Pure Food and Drug Act of 1906: Definition, Summary & History

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  • 0:00 The Pure Food and Drug…
  • 1:24 The Role of the Muckrakers
  • 2:46 The Role of Scientific…
  • 3:33 The Role of the President
  • 4:04 Drug Regulations
  • 5:31 Lesson Summary
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Lesson Transcript
Instructor: Stephen Benz

Stephen has a JD and a BA in sociology and political science.

The Pure Food and Drug Act of 1906 established limitations on what manufacturers could put in pharmaceutical and food products. We'll discuss how it arose out of the Progressive Era and its effect on American history in this lesson.

The Pure Food and Drug Act of 1906

Is your baby keeping you up at night? Calm him down with this soothing syrup laced with moderate amounts of opium! Do you have a problem with your heart, kidney, or stomach? Why not just take this remedy that will cure you like magic. Are you balding or losing hair? Wipe on some of this special potion and just like that you will be cured. Would you like to see what is being put inside your food? Too bad, because we are not going to share our secret. But wait, it gets better. Would you like to try this bottle of ketchup preserved with formaldehyde (the same chemical used to treat warts)?

All of these scenarios seem ridiculous, even absurd by today's standards. But prior to the Pure Food and Drug Act of 1906, all of these products and practices were in place. The Pure Food and Drug Act was the first legislation in the country that sought to regulate pharmaceuticals and food products by requiring truth-in-labeling on products, creating inspectors of the drug and food manufacturing process, and creating a list of 10 dangerous drugs that had to be labeled at all times.

The Pure Food and Drug Act of 1906 came about during the Progressive Era of American history. During this era, reformers sought to improve the moral and social fabric of America through prohibition, improving public services for the immigrant poor, cleaning up corruption in politics, and improving public health and sanitation.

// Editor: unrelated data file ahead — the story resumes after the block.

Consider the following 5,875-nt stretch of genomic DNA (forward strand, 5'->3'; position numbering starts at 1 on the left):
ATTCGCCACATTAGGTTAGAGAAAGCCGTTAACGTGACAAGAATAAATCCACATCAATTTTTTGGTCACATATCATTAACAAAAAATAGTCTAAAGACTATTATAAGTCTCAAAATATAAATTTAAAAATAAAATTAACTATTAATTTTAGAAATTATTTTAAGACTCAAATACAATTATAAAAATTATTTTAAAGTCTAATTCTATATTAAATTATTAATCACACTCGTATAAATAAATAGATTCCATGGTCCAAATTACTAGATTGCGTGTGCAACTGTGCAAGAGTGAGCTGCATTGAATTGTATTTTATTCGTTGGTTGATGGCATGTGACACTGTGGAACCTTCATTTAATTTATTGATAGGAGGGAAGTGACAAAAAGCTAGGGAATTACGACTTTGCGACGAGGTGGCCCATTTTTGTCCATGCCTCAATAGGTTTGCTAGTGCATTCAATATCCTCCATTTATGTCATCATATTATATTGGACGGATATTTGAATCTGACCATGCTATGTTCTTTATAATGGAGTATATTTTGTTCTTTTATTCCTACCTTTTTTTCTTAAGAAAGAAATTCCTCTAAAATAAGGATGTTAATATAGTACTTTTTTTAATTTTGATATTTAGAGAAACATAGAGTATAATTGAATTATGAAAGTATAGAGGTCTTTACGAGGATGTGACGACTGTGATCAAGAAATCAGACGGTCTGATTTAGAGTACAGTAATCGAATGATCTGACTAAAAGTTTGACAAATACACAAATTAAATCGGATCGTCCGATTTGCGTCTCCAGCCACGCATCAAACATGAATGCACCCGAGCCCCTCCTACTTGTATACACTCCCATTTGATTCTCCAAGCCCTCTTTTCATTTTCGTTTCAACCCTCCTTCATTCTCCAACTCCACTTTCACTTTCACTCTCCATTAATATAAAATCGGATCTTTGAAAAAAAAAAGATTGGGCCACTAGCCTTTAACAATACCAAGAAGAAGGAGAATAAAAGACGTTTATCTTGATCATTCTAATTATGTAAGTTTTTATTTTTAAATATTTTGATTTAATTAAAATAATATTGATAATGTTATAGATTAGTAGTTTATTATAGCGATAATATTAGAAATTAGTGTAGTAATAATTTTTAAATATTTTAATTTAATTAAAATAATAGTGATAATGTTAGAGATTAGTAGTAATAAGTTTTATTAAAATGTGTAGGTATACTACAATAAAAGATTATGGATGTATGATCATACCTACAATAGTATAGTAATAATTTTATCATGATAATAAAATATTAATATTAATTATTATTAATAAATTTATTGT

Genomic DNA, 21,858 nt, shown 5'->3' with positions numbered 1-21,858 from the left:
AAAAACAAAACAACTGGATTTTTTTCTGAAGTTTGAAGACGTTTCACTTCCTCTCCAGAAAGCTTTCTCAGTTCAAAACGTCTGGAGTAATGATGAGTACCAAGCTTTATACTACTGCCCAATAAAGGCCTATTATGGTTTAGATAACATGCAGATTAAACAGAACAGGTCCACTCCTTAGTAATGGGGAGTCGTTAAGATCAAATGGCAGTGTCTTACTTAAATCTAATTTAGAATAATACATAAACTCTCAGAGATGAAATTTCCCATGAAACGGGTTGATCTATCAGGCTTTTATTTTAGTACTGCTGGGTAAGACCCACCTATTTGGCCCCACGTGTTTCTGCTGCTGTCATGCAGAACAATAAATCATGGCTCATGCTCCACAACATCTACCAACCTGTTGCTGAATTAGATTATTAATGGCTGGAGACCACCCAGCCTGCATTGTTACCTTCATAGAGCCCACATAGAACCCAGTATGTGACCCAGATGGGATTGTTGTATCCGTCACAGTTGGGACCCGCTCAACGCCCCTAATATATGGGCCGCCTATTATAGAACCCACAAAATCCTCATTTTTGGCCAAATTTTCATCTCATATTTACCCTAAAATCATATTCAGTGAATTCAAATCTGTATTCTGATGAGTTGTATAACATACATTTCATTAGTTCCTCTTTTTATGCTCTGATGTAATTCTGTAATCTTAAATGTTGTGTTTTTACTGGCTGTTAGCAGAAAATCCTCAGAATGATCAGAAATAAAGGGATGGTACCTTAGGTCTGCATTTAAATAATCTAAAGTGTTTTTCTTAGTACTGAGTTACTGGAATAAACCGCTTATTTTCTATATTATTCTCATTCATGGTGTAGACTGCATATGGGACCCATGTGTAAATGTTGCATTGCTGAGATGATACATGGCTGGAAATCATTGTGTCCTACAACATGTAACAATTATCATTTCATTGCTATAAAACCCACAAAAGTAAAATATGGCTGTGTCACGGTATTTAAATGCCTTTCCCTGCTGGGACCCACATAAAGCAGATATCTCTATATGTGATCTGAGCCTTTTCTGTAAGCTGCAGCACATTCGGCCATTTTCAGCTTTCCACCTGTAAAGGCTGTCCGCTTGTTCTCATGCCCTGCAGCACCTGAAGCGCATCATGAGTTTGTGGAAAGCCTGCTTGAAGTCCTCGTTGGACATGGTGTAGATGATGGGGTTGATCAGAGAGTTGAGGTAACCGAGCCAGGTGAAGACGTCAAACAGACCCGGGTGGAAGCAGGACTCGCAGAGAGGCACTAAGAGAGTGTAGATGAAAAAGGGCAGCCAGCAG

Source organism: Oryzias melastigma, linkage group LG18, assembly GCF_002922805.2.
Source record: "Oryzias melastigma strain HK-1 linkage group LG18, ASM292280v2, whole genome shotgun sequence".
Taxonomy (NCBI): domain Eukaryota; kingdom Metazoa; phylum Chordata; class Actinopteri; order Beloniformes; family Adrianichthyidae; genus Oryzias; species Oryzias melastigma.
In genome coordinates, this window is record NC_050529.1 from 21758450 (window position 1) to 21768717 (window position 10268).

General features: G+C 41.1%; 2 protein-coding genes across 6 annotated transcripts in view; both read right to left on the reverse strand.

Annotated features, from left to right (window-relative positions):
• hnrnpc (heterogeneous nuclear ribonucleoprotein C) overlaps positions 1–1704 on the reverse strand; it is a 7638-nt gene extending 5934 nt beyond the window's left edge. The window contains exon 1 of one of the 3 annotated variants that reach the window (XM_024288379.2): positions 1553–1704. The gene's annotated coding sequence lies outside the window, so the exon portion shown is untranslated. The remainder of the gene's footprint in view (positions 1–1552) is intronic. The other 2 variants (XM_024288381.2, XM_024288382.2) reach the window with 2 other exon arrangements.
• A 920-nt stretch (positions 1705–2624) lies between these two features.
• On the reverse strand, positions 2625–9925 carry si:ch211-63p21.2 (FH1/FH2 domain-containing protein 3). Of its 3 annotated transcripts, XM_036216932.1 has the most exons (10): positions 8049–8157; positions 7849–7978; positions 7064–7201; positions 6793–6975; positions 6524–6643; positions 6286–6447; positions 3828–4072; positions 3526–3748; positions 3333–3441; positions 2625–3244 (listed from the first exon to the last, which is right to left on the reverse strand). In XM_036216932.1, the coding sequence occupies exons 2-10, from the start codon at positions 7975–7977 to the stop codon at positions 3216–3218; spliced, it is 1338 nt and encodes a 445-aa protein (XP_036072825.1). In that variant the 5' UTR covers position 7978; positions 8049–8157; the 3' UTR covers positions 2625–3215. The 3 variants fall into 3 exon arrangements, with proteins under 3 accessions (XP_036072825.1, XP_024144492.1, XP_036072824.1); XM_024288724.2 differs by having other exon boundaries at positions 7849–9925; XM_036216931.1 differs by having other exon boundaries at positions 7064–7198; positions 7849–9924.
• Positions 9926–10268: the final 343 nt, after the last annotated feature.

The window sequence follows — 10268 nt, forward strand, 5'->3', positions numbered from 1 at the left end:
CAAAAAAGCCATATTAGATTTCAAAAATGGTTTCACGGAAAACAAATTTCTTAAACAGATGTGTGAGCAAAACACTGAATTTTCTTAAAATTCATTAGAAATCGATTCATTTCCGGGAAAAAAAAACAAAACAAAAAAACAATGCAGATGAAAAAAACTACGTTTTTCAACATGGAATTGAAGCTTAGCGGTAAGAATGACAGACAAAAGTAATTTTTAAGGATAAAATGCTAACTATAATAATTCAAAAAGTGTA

The Role of the Muckrakers

A large part of the progressive movement was spurred on by muckraking journalists. Muckrakers were known for investigative journalism that exposed the serious deficiencies of America's food and drug industries. A particular focus of Muckrakers was the quality of food being distributed in America. One Muckraker, Upton Sinclair, wrote a book called The Jungle, which documented the dirty conditions of rat-infested meat factories. Due to Sinclair's work, the Meat Inspection Act was signed into law on the same day as the Pure Food and Drug Act.

However, the Muckraking journalist most credited with exposing the flaws in the pharmaceutical industry was Samuel Hopkins Adams. Adams wrote 11 articles for Collier's Weekly in which he thoroughly documented how the pharmaceutical industry often put the general public's health at risk. In his book, 'The Great American Fraud,' Adams wrote:

'Gullible America will spend this year some seventy-five millions of dollars in the purchase of patent medicines. In consideration of this sum, it will swallow huge quantities of alcohol, an appalling amount of opiates and narcotics, a wide assortment of varied drugs ranging from powerful and dangerous heart depressants to insidious liver stimulants; and, in excess of all other ingredients, undiluted fraud.'

Adams thus played a central role in bringing the flaws of the pharmaceutical industry to light.

The Role of Scientific Pioneers

However, Muckrakers were not the only people to have an influence on the development of the Pure Food and Drug Act. Scientists and their research also contributed to the creation of new legislation by providing some of the evidence of the harmful effects of certain products and practices.

One of the big scientific pioneers that paved the way for the Pure Food and Drug Act was Dr. Harvey Washington Wiley. Wiley investigated the effects of common preservatives used at the time by conducting live tests on human volunteers. His subjects would eat food laced with borax, formaldehyde, and benzoate. Such dangerous human tests would be banned by today's standards of medicine and ethics, to say the least. But Dr. Wiley's research helped provide scientific proof that greater regulation was needed in the pharmaceutical industry.

The Role of the President

While the reports of Muckrakers like Upton Sinclair and Samuel Hopkins Adams and scientists like Harvey Washington Wiley were being published, Teddy Roosevelt served as President of the United States. President Roosevelt was utterly disgusted by the findings of these reports, and he pushed for national legislation to regulate the food and drug manufacturing industries. His role in advancing the Progressive agenda and its sociopolitical ideals proved hugely influential in getting the Food and Drug Act passed and its changes implemented.

Drug Regulations

Some of the most important changes to come bout from the implementation of the Pure Food and Drug Act of 1906 involved the regulation of specific drugs thought to be dangerous or products that contained potentially harmful drugs. The Act created penalties for those who contaminated drugs or misbranded drugs by making false promises. Companies now had to be truthful in their labeling or face fines.

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